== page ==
To be clear, our inability to understand string theory isn’t limited by experiment. Even if we could build a super-duper-collider experiment that achieved the energies necessary to unlock quantum gravity, we still wouldn’t be able to test string theory because we have no string theory. We have no mathematical model that can make reliable predictions, only approximations that we hope accurately represent the true physics. We can test those approximations, I guess, but it won’t help us determine the inner workings of the true model.”

These guys have been futzin’ around with this thing for fifty years and they still haven’t got a theory to justify their paychecks.  In China they would have been taken out behind the building and shot and their families would be forced to pay for the bullets they were shot with.  Here they should have been tarred and feathered and ridden out of Princeton on a rail.

Camera Girl has often told me off for being, in her words, “scholastic-asstic.”  By this she means too smart for my own good or more precisely an educated dope.  And often she is exactly right.  I wouldn’t dare tell her about this outrage to common sense because she would hit me for trying to waste her time listening to this nonsense.  She would equate it with ecclesiastical scholars  attempting to calculate the number of angels that can dance on the head of a pin.  That is if she had ever heard of that concept before, which I’m fairly certain she has not.

So instead, I’m bringing this here for the larger audience to hear.  Albert Einstein figured out relativity while working as a patent clerk.  That should be the model.  When someone figures out anti-gravity or faster than light pizza delivery then we can talk about a cushy office in the physics department at Cal Tech and maybe tenure.  But if they’re going to spend forty years of academic salary and perks for this drivel, we need to break out the Chinese model.  Who knows, maybe we can throw in the cost of the bullets for free.  After all we are reasonable people.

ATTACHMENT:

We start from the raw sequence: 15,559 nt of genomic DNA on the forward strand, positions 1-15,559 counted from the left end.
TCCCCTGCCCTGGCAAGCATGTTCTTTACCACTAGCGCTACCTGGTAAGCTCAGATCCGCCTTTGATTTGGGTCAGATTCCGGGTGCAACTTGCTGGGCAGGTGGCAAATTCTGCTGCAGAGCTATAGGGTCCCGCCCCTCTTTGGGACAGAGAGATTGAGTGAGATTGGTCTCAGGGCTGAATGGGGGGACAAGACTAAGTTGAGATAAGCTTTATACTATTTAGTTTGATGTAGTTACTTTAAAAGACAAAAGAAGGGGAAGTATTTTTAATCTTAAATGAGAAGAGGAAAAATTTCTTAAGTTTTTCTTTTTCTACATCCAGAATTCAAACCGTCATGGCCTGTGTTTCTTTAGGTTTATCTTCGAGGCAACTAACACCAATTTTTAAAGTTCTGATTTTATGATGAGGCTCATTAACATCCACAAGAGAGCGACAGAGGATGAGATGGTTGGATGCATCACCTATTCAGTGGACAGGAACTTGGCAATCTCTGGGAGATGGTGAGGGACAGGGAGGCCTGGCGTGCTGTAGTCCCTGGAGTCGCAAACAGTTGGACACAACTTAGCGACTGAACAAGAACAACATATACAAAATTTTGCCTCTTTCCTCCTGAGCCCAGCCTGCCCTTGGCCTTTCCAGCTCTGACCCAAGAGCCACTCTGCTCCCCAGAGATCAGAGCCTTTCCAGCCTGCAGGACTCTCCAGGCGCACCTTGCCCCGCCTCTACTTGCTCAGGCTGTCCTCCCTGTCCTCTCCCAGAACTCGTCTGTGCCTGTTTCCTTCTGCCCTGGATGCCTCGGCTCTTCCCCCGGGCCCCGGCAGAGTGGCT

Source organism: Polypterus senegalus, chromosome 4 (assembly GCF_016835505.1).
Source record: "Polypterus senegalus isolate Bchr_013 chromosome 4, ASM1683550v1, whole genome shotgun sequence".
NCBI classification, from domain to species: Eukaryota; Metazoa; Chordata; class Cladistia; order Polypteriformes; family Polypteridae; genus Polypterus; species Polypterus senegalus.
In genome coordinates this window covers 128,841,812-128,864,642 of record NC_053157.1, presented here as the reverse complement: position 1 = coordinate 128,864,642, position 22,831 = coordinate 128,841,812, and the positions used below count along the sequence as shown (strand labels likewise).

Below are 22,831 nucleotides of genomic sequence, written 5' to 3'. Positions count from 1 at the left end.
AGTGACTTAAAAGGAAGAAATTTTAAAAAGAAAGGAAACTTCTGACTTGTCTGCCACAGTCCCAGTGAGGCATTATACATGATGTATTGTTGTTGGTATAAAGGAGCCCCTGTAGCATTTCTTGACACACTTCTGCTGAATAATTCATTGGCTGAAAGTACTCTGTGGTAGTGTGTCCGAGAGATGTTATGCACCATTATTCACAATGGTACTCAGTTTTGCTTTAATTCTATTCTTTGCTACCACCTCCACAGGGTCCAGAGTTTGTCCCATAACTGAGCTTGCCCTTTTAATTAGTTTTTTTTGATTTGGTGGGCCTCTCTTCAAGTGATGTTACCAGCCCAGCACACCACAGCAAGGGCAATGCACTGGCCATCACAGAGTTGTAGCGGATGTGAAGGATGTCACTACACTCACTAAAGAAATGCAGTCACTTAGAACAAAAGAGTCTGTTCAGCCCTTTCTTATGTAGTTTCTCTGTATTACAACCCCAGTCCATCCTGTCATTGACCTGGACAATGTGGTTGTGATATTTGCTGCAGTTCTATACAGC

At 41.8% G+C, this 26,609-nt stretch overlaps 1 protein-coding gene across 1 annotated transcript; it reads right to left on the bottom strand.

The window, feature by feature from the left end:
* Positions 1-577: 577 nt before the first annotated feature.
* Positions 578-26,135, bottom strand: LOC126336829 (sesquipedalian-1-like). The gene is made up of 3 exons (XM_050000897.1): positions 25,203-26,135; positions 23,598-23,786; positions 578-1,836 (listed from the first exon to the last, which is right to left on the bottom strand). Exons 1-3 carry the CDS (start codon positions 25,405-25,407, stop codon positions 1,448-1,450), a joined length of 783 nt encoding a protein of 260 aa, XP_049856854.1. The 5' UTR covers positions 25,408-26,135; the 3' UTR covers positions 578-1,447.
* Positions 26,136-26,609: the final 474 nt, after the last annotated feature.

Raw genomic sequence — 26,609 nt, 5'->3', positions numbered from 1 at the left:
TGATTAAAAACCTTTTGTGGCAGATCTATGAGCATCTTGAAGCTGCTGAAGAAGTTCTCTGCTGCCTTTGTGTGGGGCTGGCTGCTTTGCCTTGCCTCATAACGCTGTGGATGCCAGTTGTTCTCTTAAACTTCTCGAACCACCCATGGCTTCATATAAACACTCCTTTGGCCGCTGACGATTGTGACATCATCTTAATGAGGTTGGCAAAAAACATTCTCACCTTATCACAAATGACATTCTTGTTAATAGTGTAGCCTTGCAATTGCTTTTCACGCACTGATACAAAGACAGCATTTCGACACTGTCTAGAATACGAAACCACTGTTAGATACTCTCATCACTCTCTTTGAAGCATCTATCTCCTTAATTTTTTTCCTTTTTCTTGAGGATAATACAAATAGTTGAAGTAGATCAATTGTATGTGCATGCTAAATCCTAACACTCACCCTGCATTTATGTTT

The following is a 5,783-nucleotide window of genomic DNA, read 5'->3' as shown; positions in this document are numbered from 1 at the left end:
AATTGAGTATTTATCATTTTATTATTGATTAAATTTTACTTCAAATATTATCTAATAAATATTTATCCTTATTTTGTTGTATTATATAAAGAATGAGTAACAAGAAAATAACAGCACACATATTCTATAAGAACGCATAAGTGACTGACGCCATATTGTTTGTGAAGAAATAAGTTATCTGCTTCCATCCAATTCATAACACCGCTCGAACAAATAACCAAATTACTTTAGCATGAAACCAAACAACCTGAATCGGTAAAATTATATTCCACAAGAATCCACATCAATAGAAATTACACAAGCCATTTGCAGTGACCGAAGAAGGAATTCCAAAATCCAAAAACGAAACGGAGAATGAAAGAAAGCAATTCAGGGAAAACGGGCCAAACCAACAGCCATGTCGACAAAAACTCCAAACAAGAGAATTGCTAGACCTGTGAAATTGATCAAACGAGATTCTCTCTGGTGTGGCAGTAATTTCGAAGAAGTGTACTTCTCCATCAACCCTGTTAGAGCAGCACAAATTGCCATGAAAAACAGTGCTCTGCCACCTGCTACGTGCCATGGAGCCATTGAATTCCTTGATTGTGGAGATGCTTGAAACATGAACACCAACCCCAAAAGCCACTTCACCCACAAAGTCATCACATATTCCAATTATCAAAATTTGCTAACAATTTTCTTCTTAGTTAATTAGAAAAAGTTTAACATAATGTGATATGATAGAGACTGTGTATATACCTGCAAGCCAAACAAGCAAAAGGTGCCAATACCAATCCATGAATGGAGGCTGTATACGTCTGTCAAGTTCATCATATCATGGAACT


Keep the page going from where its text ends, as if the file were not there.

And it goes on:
Guest Contributor – TomD – 10JAN2023 – A Civil Engineering Perspective

Tom | Flickr


I’m a Civil Engineer specializing in structural for most of my career. For almost all in-ground concrete installations, the nature and strength of the subgrade is more important than the strength of the concrete. Subgrade means whatever the concrete is sitting on. In other words, no matter how strong the concrete or asphalt, it isn’t any stronger than what it is bearing on.

I’ve never been associated with residential work but in commercial, government,, etc. work, testing the subgrade is very important. It should be to you too. If you’re spending a lot of money on asphalt or concrete in a non-controlled environment, for your own sake. please call a local geotech outftit, explain your circumstance, and get a proposal.

If you’re spending couple to several 10’s of thousands, please spend a couple of hundred ensuring it doesn’t fail in a year or two.

Guest Contributor – Jason M – 10JAN2023 – Ancient Roman Concrete – Continued

Ancient Roman Concrete’s Durability Finally Explained